Saturday, December 20, 2008
U.S. lawmakers scold AIG over Shariah finance
U.S. lawmakers scold AIG over Shariah finance
Two conservative U.S. lawmakers have put the nation's largest insurer on notice for marketing Islamic financial products in America, warning that they "support a radical political ideology."
American International Group earlier this month announced it will be offering Shariah-compliant homeowners insurance in the U.S. Hit hard by the financial crisis, AIG is looking for new revenue sources, and sees Muslim finance as a high-growth segment of the insurance market.
"We are pleased to offer socially responsible solutions to this segment of the domestic market," said Matthew Power, president of AIG subsidiary Risk Specialists Companies Inc.
But two Republican leaders in Congress say it's a bad idea, and scolded the federally subsidized insurer for promoting a "Stone Age" legal code "championed by the Taliban and Osama bin Laden." Teetering on bankruptcy, AIG has benefited from $153 billion in tax-supported bailout money.
In a blistering letter sent today to New York-based AIG CEO Ed Liddy, Reps. Sue Myrick, R-N.C., and Frank Wolf, R-Va., warned that a portion of the proceeds from their Shariah offerings could end up financing jihad. Myrick co-chairs the Congressional Anti-Terrorism Caucus, and Wolf co-chairs the Congressional Human Rights Caucus.
"Under Shariah finance, your company must contribute Zakat, the Third Pillar of Islam, which is a 2.5 percent donation to Muslim charity," the lawmakers wrote in their 3-page letter, a copy of which was obtained by WND. "While this may sound honorable, al-Qaida was able to receive between $300 (million) and $500 million from Zakat contributors who used a web of non-transparent charities and front companies to funnel money through Islamic banks."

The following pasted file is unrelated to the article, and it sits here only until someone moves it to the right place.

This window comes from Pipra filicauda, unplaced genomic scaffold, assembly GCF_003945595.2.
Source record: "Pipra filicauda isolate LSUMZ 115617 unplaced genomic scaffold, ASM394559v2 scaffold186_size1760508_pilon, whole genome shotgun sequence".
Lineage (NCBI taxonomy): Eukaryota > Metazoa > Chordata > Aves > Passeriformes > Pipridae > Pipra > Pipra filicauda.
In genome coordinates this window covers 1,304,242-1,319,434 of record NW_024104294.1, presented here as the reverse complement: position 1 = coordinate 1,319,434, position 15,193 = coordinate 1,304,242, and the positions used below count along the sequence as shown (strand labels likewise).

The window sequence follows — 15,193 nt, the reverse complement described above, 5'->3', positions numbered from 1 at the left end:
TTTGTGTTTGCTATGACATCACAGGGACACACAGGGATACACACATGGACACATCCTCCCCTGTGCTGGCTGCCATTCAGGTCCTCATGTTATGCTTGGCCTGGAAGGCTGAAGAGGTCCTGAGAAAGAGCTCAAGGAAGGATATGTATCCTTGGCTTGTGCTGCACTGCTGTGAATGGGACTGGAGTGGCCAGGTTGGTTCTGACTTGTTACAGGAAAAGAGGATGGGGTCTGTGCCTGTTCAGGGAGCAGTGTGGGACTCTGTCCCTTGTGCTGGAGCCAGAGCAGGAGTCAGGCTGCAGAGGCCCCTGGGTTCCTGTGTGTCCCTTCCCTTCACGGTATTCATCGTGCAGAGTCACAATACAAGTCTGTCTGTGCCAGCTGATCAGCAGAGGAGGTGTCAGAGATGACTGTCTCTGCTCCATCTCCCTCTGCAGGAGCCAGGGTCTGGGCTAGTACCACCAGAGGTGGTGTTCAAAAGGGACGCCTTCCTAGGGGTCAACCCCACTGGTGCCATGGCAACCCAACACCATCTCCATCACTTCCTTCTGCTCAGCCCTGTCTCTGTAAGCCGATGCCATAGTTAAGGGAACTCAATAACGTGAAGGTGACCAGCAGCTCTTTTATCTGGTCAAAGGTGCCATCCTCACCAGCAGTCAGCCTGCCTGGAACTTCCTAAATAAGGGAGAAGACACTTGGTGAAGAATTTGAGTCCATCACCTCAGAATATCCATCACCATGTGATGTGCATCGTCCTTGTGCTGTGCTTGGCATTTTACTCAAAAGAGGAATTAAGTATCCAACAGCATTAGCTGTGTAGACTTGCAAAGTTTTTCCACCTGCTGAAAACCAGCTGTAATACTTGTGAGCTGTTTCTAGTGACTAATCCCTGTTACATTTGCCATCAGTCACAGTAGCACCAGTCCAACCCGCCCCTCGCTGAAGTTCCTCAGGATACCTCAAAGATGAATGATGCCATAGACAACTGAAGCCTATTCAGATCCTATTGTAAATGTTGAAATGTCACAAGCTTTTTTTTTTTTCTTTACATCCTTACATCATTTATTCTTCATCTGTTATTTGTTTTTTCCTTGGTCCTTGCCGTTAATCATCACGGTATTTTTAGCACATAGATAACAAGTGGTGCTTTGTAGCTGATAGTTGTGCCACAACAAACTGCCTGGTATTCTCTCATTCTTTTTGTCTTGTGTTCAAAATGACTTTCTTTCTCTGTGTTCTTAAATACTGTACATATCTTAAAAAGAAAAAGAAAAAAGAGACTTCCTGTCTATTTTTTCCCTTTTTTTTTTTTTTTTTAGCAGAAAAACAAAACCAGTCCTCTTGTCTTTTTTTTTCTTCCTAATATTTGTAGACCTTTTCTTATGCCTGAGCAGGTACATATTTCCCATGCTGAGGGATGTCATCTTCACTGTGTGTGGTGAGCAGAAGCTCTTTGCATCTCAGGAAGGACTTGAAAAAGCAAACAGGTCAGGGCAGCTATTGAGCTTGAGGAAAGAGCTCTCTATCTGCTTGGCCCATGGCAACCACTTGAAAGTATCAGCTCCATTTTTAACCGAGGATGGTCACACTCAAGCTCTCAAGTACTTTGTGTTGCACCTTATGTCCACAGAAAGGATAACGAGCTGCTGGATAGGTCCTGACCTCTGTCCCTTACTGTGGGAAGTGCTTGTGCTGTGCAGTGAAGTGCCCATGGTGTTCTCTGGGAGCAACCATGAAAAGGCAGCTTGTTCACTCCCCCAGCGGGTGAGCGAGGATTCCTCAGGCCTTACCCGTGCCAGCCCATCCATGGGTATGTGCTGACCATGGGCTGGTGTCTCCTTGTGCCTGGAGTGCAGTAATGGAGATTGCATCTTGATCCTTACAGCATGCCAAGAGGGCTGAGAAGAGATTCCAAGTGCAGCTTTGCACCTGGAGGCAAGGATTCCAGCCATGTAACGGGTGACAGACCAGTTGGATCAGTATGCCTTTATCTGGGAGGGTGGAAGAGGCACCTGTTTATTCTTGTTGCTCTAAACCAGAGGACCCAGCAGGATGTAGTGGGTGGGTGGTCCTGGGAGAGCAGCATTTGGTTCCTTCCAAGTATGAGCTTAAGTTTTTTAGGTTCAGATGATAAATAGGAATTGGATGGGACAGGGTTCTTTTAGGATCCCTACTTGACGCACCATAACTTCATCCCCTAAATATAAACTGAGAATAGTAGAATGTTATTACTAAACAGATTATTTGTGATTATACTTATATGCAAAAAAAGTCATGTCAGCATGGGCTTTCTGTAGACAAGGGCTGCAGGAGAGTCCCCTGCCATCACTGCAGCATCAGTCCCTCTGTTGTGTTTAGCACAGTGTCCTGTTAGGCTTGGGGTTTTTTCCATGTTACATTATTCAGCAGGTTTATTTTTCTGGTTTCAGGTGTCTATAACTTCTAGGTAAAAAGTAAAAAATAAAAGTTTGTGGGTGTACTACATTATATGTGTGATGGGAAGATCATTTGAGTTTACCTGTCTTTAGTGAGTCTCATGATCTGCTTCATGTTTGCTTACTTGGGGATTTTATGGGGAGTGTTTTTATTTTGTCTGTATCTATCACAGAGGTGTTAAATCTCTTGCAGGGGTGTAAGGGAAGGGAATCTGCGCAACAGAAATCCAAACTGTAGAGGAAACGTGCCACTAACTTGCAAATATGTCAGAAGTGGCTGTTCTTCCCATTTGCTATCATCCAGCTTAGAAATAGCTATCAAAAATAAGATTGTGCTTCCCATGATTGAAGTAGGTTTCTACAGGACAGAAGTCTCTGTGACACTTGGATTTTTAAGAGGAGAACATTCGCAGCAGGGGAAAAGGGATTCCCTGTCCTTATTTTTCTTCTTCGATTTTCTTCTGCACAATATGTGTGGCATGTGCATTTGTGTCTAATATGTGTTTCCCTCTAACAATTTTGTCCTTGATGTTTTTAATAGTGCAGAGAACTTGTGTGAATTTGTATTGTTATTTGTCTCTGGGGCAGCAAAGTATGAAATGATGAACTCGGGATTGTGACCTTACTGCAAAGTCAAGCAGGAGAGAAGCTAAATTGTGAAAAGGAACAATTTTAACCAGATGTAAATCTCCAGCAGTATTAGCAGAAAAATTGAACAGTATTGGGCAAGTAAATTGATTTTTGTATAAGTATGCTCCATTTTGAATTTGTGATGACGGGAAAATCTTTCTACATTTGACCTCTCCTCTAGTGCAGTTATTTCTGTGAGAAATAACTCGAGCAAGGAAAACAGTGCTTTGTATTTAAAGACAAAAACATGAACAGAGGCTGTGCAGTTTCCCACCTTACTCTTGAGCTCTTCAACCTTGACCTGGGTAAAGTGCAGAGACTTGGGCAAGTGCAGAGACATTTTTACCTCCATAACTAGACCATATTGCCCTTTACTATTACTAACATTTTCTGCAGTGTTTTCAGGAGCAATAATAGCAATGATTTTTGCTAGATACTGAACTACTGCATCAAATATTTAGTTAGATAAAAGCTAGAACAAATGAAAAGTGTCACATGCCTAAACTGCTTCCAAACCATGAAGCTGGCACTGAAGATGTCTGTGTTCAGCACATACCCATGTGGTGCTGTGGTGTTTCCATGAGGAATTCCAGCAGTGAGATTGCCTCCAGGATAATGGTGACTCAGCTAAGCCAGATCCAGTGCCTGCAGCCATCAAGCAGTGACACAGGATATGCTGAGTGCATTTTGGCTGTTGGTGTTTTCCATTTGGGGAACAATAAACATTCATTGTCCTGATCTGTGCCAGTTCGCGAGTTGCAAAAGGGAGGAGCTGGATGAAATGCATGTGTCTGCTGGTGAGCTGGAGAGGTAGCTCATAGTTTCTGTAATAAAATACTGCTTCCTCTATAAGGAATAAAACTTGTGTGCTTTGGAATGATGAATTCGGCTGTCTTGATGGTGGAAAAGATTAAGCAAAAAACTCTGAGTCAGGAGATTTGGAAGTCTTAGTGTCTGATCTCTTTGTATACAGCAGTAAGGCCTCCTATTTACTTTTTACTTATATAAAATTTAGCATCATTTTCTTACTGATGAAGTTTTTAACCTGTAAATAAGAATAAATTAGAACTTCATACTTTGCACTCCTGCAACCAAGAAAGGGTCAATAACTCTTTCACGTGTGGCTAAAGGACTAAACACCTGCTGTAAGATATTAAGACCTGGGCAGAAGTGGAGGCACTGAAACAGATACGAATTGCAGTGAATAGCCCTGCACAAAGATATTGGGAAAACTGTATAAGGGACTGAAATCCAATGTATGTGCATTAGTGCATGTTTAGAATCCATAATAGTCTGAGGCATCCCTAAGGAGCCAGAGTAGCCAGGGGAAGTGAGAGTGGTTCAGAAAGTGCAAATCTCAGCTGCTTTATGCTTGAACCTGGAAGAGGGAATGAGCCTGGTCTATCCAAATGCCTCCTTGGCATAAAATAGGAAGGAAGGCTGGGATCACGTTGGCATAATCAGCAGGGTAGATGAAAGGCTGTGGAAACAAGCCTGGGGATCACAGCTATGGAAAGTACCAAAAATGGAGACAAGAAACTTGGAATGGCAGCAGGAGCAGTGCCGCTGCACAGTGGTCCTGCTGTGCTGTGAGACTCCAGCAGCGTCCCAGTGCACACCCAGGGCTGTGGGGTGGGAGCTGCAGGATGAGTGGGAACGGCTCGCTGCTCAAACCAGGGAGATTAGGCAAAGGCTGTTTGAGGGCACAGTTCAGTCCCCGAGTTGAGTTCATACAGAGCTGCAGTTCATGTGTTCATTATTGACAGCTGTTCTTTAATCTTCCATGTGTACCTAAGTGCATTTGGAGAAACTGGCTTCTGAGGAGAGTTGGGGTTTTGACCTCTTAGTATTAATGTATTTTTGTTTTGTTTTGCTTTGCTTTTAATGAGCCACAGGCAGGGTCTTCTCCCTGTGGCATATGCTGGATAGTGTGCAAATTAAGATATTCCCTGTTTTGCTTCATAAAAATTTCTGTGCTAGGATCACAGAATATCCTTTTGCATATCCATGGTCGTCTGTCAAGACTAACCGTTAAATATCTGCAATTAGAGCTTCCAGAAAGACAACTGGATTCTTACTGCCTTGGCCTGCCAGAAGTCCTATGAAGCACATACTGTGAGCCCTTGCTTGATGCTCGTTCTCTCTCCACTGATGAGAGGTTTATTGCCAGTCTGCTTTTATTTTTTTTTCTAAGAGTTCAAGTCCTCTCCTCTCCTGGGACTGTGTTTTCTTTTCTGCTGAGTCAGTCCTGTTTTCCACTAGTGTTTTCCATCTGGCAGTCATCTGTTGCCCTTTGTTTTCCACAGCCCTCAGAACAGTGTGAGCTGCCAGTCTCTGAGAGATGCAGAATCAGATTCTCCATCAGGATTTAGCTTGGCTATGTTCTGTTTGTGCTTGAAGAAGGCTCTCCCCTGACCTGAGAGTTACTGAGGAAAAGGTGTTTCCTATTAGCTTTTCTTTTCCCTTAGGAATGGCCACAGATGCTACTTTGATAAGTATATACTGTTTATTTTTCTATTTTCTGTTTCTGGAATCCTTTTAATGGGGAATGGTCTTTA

"We have also seen this in the U.S.," they added, "as Zakat was sent to a front group, the Holy Land Foundation, which was recently convicted by a federal court for sending funds to the terrorist organization, Hamas."
Moreover, they point out that a noted Shariah finance adviser, Yusuf Qaradawi, is a leader in the worldwide jihadist movement known as the Muslim Brotherhood, and chairs some 50 Islamic charities. Qaradawi once called Zakat "jihad with money."
The lawmakers warned Liddy that the charitable transfers made by Shariah finance advisers are notoriously opaque, and his company could potentially be held liable for terrorist money-laundering.
"We hope you can verify what hands your money passes through, because we would hate to see the FBI visit you one day, look into your books, and tell you that money from AIG found its way into terrorist hands," Myrick and Wolf notified Liddy.
They also asserted in their letter that, far from being "socially responsible," complying with the tenets of Shariah law promotes a culture that "enshrines horrific human-rights abuses."
They pointed out that under Shariah law, as practiced in Saudi Arabia and other Muslim countries:
- A woman cannot leave the house without her husband's permission.
- Men can beat their "insubordinate" wives.
- Women who are convicted of adultery are punished by death by stoning.
- Apostasy from Islam is punished by death without trial.
- Non-Muslims under Shariah law are second-class citizens.
- Slavery is permitted and deemed legitimate.
"It is disheartening to think that your products are helping Shariah to gain a foothold in the United States," the Republican members of Congress wrote.
They also noted that Shariah finance products exhibit the same lack of transparency as the products that helped create the current financial crisis -- subprime loans.
"Many in the financial industry believed subprime loans were a great way to make money and would cause no harm," the letter to AIG warns. "Do not make the same mistake by supporting Shariah finance."
Meanwhile, a public-interest law firm is suing bailout beneficiary AIG to divest itself of Shariah-based businesses. The Ann Arbor, Mich.-based Thomas More Law Center argues that, in effect, federal tax dollars are being used to promote a religion.
AIG's Shariah advisory board includes Muhammad Imran Ashraf Usmani, the son of Sheik Mufti Muhammad Taqi Usmani, who supports violent jihad against Westerners.
Dow Jones & Co. recently removed the senior Usmani, a world renowned Shariah finance adviser, from the Shariah advisory board of its Dow Jones Islamic Market Index after the national newspaper, "Investor's Business Daily,"exposed his radical ties and called for his ouster in a series of editorials.